When you run bug bounty programs and invite ethical hackers to scrutinize your code/app, they're able to spot high-risk vulnerabilities before unethical hackers can!


What Should You Do if You Click on a Phishing Link?


What did you learn from the two mad queens – Daenerys and Cersei? Here's what we learnt – recklessness has serious repercussions!


Cersei set the entire Red Keep ablaze, killing her daughter-in-law, Margaery. Result? Her only living son, Tomman, chose death by suicide!


Daenerys torched the entire city of King's Landing. Result? She died at the hands of her one true love!


Dealing with a phishing attack is almost similar. Once hackers have circulated the malware within the network, it's mostly a Game of Nerves.


Financial losses will happen, but you can limit those damages if you keep your cool and don't let panic take the better of you.


Here's the plan of action you should follow in case you click on a phishing link.


Immediately, raise an alert in the company


Other employees in the company should quickly know that a phishing email has been circulated and a malware attack has happened so they can stop using their systems. This will reduce the risk of the malware spreading to other computers.


Report suspicious emails to the cybersecurity team


Report emails asking for sensitive information to your company's cybersecurity team. In fact, report every suspicious email that you feel could be a cyber phishing attempt.


If you click on a phishing link that comes from a brand such as Apple or PayPal, alert their cybersecurity teams. All big companies have separate teams with dedicated email IDs handling such scams.


Conclusion


A phishing email intends to trick users into sharing sensitive information – credit card details, login credentials, social security numbers, and even ATM PIN – with the phishers.


The different phishing techniques that scammers use to attack SMBs include the spear phishing technique, whaling phishing technique, vishing technique, and business email compromise phishing technique.


You need to educate your employees about phishing scams so they can identify the tell-tale signs of phishing.


Some of those signs include –


  • A misspelled domain name, such as rricrosoft.com instead of microsoft.com

  • Phishing email coming from a public domain like @gmail.com. It might look like it belongs to some legitimate company. But it's mostly likely the personal email ID of the phisher

  • Emails that use excessive fear and immediate account suspension warnings to make you act


Frequently Asked Questions


1. What is the difference between phishing and spear phishing?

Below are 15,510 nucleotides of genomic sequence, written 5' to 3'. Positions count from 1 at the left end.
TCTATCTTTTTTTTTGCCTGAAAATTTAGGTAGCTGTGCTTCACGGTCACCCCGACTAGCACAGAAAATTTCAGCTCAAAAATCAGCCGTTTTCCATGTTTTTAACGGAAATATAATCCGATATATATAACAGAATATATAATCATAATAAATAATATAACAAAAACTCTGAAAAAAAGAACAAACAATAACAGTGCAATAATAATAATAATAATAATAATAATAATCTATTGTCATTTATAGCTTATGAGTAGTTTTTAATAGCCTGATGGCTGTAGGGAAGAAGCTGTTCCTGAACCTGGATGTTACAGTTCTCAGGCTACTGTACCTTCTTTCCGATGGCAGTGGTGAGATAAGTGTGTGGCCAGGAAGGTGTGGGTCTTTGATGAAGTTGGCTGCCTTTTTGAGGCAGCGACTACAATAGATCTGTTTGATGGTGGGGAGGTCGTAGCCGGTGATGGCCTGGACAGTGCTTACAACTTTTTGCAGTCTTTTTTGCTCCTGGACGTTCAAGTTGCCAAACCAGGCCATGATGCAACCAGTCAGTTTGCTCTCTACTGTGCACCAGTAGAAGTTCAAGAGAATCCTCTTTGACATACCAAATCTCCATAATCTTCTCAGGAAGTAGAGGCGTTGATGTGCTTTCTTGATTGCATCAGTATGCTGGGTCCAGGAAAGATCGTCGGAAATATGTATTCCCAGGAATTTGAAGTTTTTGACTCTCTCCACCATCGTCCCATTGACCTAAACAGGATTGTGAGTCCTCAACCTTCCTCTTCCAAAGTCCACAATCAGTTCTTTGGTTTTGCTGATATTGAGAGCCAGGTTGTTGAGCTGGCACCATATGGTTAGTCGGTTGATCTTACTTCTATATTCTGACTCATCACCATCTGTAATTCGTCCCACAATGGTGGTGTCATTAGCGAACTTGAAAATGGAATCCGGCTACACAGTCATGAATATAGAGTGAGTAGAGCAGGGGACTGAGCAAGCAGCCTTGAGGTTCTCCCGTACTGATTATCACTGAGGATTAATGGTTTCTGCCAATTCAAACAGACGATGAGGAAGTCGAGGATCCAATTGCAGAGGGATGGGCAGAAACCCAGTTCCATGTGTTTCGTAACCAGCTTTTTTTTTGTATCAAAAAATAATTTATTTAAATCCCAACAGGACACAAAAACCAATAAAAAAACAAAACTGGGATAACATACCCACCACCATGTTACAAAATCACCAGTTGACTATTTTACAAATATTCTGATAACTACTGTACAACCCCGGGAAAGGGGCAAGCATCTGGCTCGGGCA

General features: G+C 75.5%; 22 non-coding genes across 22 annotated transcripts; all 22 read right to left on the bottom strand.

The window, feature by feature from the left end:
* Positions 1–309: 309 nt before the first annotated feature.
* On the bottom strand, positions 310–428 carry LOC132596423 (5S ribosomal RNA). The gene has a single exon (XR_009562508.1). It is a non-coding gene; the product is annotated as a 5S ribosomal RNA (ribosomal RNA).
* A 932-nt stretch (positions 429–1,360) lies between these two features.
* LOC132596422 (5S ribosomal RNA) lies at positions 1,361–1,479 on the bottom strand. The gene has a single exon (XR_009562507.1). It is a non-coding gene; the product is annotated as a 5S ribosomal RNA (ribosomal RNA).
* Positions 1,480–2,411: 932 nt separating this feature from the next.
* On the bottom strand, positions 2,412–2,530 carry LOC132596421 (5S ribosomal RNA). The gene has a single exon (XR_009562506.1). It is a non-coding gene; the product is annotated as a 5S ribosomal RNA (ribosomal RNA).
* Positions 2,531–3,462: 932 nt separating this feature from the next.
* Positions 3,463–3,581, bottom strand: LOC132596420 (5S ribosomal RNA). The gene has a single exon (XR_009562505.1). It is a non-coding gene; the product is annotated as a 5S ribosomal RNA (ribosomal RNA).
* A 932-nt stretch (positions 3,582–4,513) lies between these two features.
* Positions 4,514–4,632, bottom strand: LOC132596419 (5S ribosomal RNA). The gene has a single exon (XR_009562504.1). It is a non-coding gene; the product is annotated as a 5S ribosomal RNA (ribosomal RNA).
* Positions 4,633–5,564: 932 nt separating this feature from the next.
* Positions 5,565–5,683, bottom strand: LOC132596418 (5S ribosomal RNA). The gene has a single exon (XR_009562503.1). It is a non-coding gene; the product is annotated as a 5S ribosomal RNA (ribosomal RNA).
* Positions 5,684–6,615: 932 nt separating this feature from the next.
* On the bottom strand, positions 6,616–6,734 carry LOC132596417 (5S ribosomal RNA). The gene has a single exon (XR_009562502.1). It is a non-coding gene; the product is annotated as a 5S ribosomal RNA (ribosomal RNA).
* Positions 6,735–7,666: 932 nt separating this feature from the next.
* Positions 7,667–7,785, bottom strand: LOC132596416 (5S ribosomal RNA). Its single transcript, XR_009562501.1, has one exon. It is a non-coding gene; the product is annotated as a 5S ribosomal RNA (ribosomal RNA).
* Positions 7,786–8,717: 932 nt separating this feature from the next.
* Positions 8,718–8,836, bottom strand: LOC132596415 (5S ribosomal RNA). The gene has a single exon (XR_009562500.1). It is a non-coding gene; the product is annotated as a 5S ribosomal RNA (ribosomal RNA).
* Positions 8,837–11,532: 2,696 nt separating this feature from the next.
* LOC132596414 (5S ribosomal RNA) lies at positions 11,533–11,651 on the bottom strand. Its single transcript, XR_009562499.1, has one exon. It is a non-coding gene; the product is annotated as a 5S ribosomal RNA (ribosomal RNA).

Phishing attacks are carried out by sending emails in bulk to customers. These emails aren't immensely customized. But they are still heavily doctored, making it hard to identify them from a legitimate email if an employee does not know what phishing is.


Spear phishing, on the other hand, is a more targeted form of phishing. Phishers choose their targets, which could be high-level executives within a company. These emails have such personalized info about the targets that they look incredibly legit at first glance.


2. What is the definition of whale phishing?


Whale phishing is almost similar to spear phishing. But there's one difference – unlike spear phishing where the targets are high-level executives, whale phishing intends to impersonate high-level executives in order to trick other employees. Another name for whale phishing is CEO fraud.


3. How to Stop a phishing attack?


If you want to stop a phishing attack from affecting your business, you must focus on educating your employees about cyber phishing.


Some other ways include -

  • Practicing techniques such as network segmentation and sandboxing

  • Using firewalls

  • Enabling MFA authentication


Why Choose BUZZ?


You can’t run before you learn to walk — and the cyber terrain is too rocky!


We, at BUZZ, are committed to armor SMBs with the right tools and techniques to thwart hacking attempts and deal with the security crisis.


Here is why you should choose us.


1. Tailored CyberSecurity for SMBs


Our purpose isn’t to be your crutch! We do not want to cripple your business by creating dependency.


We focus on making cyber security accessible to SMB businesses, and understand that no one size fits all.

  1. We assess your systems.

  2. We provide you with tools and strategies to protect your systems.

  3. We train your staff to deal with the crisis.


2. We offer affordable personalized plans


One size never fits all — and we know it!


You don’t have to buy all our services when you partner with us.


We will assess the situation and provide you with insights.


You get to choose the service(s) you feel will amp up your company’s security against cyber attacks.


All our services are affordable because we, at Buzz, believe that every business deserves to be protected.


3. Our services come from experts with 25 years of experience


We’re your navigation compass, so you do not lose your way.


Our experts can assess, protect, and train — you get all you need under one roof!


BUZZ offers -

  1. Vulnerability assessment

  2. Risk assessment

  3. Security architecture review

  4. Incident Response Training

  5. Security Policy Development

  6. Data protection

  7. Customized training

  8. Executive training


CONTACT BUZZ NOW: info@buzzhq.io |LinkedIn

Your security is our priority. Let's build a safer digital future together.